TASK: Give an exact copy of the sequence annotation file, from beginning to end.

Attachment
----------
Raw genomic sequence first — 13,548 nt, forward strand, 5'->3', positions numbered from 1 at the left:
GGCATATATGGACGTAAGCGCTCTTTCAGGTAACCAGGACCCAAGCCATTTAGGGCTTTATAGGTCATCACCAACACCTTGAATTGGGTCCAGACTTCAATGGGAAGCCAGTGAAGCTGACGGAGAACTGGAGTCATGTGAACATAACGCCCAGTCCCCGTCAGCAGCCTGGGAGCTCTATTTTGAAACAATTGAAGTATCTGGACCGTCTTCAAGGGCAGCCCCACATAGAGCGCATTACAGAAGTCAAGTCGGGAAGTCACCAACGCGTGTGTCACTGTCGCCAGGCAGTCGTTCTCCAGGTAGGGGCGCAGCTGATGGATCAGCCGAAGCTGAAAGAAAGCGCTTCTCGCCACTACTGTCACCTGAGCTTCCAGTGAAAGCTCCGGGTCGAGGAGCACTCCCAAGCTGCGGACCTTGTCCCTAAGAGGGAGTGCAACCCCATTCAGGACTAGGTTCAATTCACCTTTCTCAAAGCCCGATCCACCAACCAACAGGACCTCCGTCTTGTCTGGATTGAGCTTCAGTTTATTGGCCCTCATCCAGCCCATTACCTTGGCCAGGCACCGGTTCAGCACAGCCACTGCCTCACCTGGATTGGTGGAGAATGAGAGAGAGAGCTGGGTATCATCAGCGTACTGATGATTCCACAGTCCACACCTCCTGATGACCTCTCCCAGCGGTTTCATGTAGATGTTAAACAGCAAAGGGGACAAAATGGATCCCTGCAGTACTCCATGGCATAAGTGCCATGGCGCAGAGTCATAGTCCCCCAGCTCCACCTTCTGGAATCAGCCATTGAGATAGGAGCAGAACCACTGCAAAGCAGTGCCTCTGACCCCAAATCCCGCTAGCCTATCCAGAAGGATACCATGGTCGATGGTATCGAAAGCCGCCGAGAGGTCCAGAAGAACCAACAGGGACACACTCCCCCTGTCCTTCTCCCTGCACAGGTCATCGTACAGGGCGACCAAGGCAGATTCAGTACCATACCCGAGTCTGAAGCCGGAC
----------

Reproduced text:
Raw genomic sequence first — 13,548 nt, forward strand, 5'->3', positions numbered from 1 at the left:
GGCATATATGGACGTAAGCGCTCTTTCAGGTAACCAGGACCCAAGCCATTTAGGGCTTTATAGGTCATCACCAACACCTTGAATTGGGTCCAGACTTCAATGGGAAGCCAGTGAAGCTGACGGAGAACTGGAGTCATGTGAACATAACGCCCAGTCCCCGTCAGCAGCCTGGGAGCTCTATTTTGAAACAATTGAAGTATCTGGACCGTCTTCAAGGGCAGCCCCACATAGAGCGCATTACAGAAGTCAAGTCGGGAAGTCACCAACGCGTGTGTCACTGTCGCCAGGCAGTCGTTCTCCAGGTAGGGGCGCAGCTGATGGATCAGCCGAAGCTGAAAGAAAGCGCTTCTCGCCACTACTGTCACCTGAGCTTCCAGTGAAAGCTCCGGGTCGAGGAGCACTCCCAAGCTGCGGACCTTGTCCCTAAGAGGGAGTGCAACCCCATTCAGGACTAGGTTCAATTCACCTTTCTCAAAGCCCGATCCACCAACCAACAGGACCTCCGTCTTGTCTGGATTGAGCTTCAGTTTATTGGCCCTCATCCAGCCCATTACCTTGGCCAGGCACCGGTTCAGCACAGCCACTGCCTCACCTGGATTGGTGGAGAATGAGAGAGAGAGCTGGGTATCATCAGCGTACTGATGATTCCACAGTCCACACCTCCTGATGACCTCTCCCAGCGGTTTCATGTAGATGTTAAACAGCAAAGGGGACAAAATGGATCCCTGCAGTACTCCATGGCATAAGTGCCATGGCGCAGAGTCATAGTCCCCCAGCTCCACCTTCTGGAATCAGCCATTGAGATAGGAGCAGAACCACTGCAAAGCAGTGCCTCTGACCCCAAATCCCGCTAGCCTATCCAGAAGGATACCATGGTCGATGGTATCGAAAGCCGCCGAGAGGTCCAGAAGAACCAACAGGGACACACTCCCCCTGTCCTTCTCCCTGCACAGGTCATCGTACAGGGCGACCAAGGCAGATTCAGTACCATACCCGAGTCTGAAGCCGGAC